Patrick Byrne: Overstock Exploring Block Chain-Based Public Stock Offering
Overstock.com has proved itself to be a pioneer in bitcoin advocacy, helping push a number of major merchants to consider accepting digital currency when it became the first marquee name to do so this January.
Now, in a new interview with CoinDesk, CEO Patrick Byrne has opened up about how Overstock may be seeking to further develop its plans for promoting decentralisation in the global financial market.
The Utah-based e-commerce giant launched a new open-source wiki page on its website on 29th July. Entitled 'How to issue a cryptosecurity', the page provides a broad overview of the topic, and lists the pros and cons of the various major players in the marketplace including Counterparty, Ethereum and NXT. The offerings all allow users to trade securities person to person, without a centralised mediator such as a stock exchange.
Speaking to CoinDesk about the wiki, Byrne confirmed that the page seeks to crowdsource opinion from the digital currency community so that the company can shape its stance on whether it would be able to introduce such an offering.
Choosing his words carefully, Byrne said:
"I can't say that we have the intention to actually do it, but I can say that my intention is as firm as the intention can get while being still exploratory. If it gets any more solid, I will have to notify the Securities and Exchange Commission (SEC)."
If introduced, Overstock would be the first publicly traded company to also offer a cryptosecurity as an option to investors. Byrne suggested any Overstock offering, should it move past the exploratory phase, would not be focused on raising revenue, saying:
"If we hypothetically issued such stock, it would really be in a small amount. [...] We're doing it because we want to figure out how to do it and show how to do it [so] other people can fund their companies using the system we develop."
Cryptocurrency crowdsales have become an increasingly popular and sometimes contentious way for bitcoin startups to launch and raise money, with leading Canadian exchange CAVIRTEX and the now defunct Neo & Bee providing notable examples of the varying results produced so far through this approach.
Throughout the conversation, Byrne stressed that he believes that cryptosecurities have the potential to vastly impact the traditional investment industry.
Noting how he thinks cryptosecurities could be even more powerful than cryptocurrencies in the long term, Byrne remarked:
"If every payment went to bitcoin, it would be a $16tn industry. If every exchange on the stock market went to a cryptosecurity it would be a $4qn industry."
Byrne went on to suggest that he believes the Depository Trust & Clearing Corporation (DTCC) – a financial services company that provides clearing and settlement for the majority of US securities transactions, should be disintermediated by a block chain-based solution, and that doing so could prove more valuable to society than replacing central banks.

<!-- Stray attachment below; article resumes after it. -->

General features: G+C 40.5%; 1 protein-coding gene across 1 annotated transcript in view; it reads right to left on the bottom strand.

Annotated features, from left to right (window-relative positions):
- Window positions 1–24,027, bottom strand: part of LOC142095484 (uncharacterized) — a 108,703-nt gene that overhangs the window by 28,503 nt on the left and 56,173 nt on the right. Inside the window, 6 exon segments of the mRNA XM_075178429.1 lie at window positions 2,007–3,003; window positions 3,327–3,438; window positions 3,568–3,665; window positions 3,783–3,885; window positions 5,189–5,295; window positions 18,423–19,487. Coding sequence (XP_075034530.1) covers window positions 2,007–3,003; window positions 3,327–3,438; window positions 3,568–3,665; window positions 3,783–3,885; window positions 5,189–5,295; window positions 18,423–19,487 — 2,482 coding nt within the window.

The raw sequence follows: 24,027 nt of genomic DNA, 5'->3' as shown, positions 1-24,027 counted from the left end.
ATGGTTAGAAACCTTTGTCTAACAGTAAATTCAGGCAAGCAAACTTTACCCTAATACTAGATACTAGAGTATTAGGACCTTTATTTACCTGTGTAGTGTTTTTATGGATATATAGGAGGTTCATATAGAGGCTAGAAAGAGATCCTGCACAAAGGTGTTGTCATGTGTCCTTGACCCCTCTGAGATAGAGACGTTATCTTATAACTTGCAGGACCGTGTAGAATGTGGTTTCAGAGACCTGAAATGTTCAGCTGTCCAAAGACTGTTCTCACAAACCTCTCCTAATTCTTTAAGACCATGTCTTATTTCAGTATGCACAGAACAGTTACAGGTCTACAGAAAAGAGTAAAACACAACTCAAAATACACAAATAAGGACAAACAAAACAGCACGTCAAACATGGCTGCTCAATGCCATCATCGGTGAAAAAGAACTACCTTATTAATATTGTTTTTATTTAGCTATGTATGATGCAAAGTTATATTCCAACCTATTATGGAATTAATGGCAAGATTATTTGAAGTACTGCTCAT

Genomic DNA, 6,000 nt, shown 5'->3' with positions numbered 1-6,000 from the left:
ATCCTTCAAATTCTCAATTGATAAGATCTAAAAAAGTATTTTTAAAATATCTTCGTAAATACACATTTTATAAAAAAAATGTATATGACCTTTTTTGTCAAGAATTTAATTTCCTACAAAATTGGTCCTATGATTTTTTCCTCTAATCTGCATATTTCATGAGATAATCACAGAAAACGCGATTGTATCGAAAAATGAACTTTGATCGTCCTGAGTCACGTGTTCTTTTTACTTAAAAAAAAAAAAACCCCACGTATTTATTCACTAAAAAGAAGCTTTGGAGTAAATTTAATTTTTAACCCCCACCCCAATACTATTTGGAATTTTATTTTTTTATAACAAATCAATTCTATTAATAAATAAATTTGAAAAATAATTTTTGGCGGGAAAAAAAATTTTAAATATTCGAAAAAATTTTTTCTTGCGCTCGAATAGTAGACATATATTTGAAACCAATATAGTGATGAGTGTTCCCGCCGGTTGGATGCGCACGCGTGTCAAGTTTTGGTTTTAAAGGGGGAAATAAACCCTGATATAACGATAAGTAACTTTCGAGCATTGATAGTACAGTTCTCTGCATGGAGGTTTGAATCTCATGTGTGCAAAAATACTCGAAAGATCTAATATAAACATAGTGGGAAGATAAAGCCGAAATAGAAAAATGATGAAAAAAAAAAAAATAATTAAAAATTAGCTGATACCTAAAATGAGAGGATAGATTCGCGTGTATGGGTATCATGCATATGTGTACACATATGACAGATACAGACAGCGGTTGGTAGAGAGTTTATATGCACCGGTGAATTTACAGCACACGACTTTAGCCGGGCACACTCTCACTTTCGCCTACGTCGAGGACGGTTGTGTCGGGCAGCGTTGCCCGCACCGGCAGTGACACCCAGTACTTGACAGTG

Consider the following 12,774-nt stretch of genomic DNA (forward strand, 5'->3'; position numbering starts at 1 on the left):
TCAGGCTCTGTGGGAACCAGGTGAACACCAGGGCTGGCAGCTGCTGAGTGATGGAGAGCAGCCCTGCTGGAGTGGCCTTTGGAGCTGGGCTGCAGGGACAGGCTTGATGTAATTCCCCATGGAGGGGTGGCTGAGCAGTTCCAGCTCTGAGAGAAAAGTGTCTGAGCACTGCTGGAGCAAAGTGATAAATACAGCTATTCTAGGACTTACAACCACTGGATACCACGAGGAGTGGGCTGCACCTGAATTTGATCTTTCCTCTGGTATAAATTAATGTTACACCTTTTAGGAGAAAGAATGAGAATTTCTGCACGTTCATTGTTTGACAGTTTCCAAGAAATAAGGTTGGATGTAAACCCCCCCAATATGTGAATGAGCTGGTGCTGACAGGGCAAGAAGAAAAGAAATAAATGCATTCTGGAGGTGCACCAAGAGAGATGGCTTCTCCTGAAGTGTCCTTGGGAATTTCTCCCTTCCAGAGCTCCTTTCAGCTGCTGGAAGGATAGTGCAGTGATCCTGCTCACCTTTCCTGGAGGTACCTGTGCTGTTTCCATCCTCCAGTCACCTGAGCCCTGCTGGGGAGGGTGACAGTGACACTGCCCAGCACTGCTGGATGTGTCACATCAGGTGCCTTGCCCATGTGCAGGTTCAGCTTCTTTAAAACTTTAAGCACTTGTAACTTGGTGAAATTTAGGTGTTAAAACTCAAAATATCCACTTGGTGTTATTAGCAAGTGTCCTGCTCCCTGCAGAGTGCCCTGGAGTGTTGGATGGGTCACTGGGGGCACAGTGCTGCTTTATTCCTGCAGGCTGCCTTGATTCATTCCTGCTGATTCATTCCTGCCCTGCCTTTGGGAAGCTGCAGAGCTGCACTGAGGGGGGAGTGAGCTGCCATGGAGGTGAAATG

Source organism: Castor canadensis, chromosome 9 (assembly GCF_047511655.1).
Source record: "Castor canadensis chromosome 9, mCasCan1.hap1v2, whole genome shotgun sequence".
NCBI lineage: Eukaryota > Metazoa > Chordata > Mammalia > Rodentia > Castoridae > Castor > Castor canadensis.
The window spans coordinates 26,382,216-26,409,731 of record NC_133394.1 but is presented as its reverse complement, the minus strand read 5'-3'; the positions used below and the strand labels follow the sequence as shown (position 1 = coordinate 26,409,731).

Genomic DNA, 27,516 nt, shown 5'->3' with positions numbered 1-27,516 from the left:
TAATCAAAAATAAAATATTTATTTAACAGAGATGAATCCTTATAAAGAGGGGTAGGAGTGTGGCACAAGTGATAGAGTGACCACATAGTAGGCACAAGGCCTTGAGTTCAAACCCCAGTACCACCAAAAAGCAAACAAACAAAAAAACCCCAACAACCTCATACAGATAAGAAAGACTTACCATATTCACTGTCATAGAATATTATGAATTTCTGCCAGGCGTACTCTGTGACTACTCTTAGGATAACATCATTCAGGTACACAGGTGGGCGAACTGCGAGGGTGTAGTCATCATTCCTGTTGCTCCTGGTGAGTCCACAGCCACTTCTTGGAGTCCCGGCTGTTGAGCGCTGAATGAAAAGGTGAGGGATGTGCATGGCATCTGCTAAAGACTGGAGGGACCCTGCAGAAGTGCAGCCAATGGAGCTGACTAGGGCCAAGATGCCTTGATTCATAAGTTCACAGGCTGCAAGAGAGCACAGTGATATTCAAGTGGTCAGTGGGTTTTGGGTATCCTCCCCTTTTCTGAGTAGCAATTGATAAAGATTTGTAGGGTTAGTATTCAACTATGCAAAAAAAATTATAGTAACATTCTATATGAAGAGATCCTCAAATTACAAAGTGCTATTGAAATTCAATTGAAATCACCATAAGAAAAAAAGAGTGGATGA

"The central bank is not good institutional design, it's bad institutional design," Byrne said. "It's good people trying to do the right thing. [...] In the case of the DTCC, I think that it's a corrupt organization that shows [the] influence of organized crime."
Cryptosecurities, he asserted, hold the potential to eradicate the need for such centralized parties, and any steps toward this future, he suggested, would be beneficial.
How the offering could work
Though the specifics of a final offering would likely be shaped by the cryptosecurities exchange platform Overstock chooses, the end result would aim to be similar to a traditional common stock, with the same associated economic and legal rights.
"Hypothetically, we would want to make it as close to an equivalent to our common stock as possible and trade at the same price."
Speaking to CoinDesk in the past, some of the burgeoning cryptosecurity sector's major players acknowledged that the legality of securities trading using decentralised block chain-based platforms is still murky, especially as laws around traditional crowdfunding remain opaque.
Still, without guidance from the SEC, Byrne suggested that Overstock could seek to be the company that raises the issue, adding:
"We're open-sourcing how to create an alternative to the current corrupt institutions that dominate Wall Street. If their lap dog, the SEC, subpoenas me, I intend to open-source their subpoena and open-source my response. And when the DOJ indicts me, I'll post that online and we'll open-source our response to that."
Should Overstock go ahead with such a proposal, it acknowledges it would likely encounter a number of issues. The wiki page currently names transaction recordkeeping and legal requirements, for example, as two areas that need further clarity.
In part, Byrne explained, the company's new wiki page is an attempt to find solutions to these obstacles. He said:
"We're basically open-sourcing the answers. Instead of asking some law firm to spend $1m to try and figure it out, we're turning it over to the world and say 'Hey you folks who want to see this happen, come and help figure out some of these questions on our wiki'."
Still, Byrne cautioned that while he's enthusiastic about the project, the SEC will have the final say on whether Overstock could even issue a cryptosecurity.
"I agree that it's too exploratory to do now, but that's why we have the blank wiki page," Byrne said. "As the issues get resolved on that wiki page it will become less and less risky."
In particular, Byrne suggested that Overstock is hoping securities lawyers and stockbrokers can contribute to the page as it continues to explore the possible offering.
To learn more about Overstock's proposal, visit the full wiki page.
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